The Chinese took a break from inventing everything else and found time to create TP on this date in 580 AD. They were far too serious to be messing around with any old orgies not to note the correct date.


August 26, 1953
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Considered to be one of the great science fiction films of the 1950s, George Pal's The War of the Worlds was released on this date.



The Martian war machines were originally going to be walking tripods as they were depicted in H.G. Wells' novel, but George Pal didn't know how a tripod would walk and instead went with the flying machines.


Today in History:
August 26, 1498
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A statue was commissioned for the tomb in St. Peters of the French cardinal Jean de Billheres (who was a representative in Rome), on this date.



Michelangelo (23 at the time) won the commission to make the Pieta.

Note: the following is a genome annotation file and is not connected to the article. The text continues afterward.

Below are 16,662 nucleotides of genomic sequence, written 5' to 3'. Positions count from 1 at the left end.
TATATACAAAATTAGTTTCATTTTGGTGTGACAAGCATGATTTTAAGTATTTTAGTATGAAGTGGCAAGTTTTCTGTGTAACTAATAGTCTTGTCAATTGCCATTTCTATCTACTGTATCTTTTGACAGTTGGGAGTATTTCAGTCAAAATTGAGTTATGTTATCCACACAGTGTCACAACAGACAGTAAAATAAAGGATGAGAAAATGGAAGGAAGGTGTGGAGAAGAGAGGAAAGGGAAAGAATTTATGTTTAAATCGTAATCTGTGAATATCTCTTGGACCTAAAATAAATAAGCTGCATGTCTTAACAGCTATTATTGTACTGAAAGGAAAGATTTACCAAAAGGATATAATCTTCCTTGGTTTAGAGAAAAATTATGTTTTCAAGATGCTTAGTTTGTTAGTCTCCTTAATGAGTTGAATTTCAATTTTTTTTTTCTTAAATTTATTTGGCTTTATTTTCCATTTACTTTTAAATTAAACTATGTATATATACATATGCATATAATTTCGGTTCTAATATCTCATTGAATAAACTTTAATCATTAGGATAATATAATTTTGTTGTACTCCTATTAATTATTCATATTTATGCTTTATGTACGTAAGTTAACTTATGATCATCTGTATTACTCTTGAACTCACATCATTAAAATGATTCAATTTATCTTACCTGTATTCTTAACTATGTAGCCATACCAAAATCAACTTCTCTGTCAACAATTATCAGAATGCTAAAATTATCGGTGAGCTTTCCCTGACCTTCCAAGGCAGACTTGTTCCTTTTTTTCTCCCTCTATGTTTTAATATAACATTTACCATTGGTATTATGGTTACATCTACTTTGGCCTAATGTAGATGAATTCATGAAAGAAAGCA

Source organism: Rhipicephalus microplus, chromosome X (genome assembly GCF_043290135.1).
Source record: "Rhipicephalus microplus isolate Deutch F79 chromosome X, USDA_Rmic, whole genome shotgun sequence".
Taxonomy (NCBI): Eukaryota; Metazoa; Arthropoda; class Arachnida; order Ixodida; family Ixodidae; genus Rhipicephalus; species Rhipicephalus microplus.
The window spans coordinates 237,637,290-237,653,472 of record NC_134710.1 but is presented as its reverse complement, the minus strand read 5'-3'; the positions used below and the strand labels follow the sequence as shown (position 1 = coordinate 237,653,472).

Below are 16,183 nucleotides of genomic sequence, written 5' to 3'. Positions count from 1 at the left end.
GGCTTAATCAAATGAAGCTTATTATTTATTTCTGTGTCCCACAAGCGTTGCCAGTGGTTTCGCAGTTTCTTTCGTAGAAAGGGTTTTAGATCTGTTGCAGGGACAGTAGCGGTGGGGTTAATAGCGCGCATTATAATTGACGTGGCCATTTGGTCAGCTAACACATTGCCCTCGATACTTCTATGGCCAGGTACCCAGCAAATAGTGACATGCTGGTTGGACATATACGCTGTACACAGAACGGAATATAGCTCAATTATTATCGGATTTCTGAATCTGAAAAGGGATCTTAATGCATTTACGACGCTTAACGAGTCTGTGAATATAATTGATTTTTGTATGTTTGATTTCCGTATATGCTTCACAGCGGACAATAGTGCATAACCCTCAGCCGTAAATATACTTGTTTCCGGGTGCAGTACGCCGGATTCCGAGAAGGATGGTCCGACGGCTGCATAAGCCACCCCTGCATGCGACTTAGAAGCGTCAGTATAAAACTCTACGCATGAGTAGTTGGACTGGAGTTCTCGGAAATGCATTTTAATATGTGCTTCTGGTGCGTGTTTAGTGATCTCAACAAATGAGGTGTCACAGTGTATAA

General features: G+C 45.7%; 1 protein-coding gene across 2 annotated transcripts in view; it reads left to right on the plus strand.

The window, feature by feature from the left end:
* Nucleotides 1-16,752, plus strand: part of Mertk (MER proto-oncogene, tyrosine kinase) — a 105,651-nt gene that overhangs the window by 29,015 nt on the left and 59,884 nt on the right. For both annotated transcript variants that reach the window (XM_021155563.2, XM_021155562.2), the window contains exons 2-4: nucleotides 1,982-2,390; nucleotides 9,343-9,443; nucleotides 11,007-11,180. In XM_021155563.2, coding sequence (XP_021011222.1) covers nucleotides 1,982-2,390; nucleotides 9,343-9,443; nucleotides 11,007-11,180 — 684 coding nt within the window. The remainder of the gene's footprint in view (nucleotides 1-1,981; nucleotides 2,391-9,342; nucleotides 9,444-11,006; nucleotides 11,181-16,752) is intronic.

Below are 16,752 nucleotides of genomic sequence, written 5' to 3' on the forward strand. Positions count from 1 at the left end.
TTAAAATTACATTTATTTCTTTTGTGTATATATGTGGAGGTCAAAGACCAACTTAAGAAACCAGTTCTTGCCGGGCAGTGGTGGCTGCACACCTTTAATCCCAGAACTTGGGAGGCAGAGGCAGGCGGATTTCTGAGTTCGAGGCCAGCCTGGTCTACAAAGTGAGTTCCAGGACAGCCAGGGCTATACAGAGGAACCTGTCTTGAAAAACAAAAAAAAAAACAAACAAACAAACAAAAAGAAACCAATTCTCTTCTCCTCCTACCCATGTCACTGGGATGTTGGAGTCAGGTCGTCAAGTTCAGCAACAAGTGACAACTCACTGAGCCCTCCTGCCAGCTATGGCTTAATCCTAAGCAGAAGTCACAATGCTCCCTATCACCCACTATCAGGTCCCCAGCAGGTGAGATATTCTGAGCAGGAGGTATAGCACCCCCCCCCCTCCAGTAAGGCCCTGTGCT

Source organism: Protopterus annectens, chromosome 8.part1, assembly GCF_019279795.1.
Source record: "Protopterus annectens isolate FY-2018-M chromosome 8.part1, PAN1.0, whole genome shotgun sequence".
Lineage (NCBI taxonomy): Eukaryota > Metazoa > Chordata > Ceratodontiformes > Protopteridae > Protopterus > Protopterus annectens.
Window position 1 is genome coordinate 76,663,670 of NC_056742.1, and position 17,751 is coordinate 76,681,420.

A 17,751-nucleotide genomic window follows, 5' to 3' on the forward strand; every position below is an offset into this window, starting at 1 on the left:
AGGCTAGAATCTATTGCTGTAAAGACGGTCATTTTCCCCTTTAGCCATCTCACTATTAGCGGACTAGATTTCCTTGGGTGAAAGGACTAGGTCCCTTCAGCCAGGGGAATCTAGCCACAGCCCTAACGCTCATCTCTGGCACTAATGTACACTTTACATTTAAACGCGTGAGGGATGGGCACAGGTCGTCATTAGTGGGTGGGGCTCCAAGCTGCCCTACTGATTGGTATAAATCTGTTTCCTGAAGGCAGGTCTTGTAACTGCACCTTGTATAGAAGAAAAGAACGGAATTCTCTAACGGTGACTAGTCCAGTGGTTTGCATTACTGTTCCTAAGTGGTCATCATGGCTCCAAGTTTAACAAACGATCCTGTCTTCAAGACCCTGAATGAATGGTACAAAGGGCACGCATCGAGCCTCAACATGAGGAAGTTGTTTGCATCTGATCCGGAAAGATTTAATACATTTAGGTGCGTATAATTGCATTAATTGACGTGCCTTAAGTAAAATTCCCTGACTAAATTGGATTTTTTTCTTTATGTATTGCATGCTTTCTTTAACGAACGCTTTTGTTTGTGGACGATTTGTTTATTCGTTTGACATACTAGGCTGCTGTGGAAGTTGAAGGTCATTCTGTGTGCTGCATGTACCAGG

August 26, 1743 -
Antoine Laurent Lavoisier was born on this date. Dr. Lavoisier discovered Oxygen (Joseph Priestley may beg to differ) but not on this date; he was usually too busy celebrating his birthday.



The discovery was a great boon to science, as it enabled Breathing, without which many subsequent scientific advances would have been impossible.


August 26, 1883 -



Krakatoa erupted, between Java and Sumatra on this date. The two-day eruption and related tidal waves killed 36,000 people and destroyed two thirds of the island. (Yeah, yeah, I know, Krakatoa is West of Java.)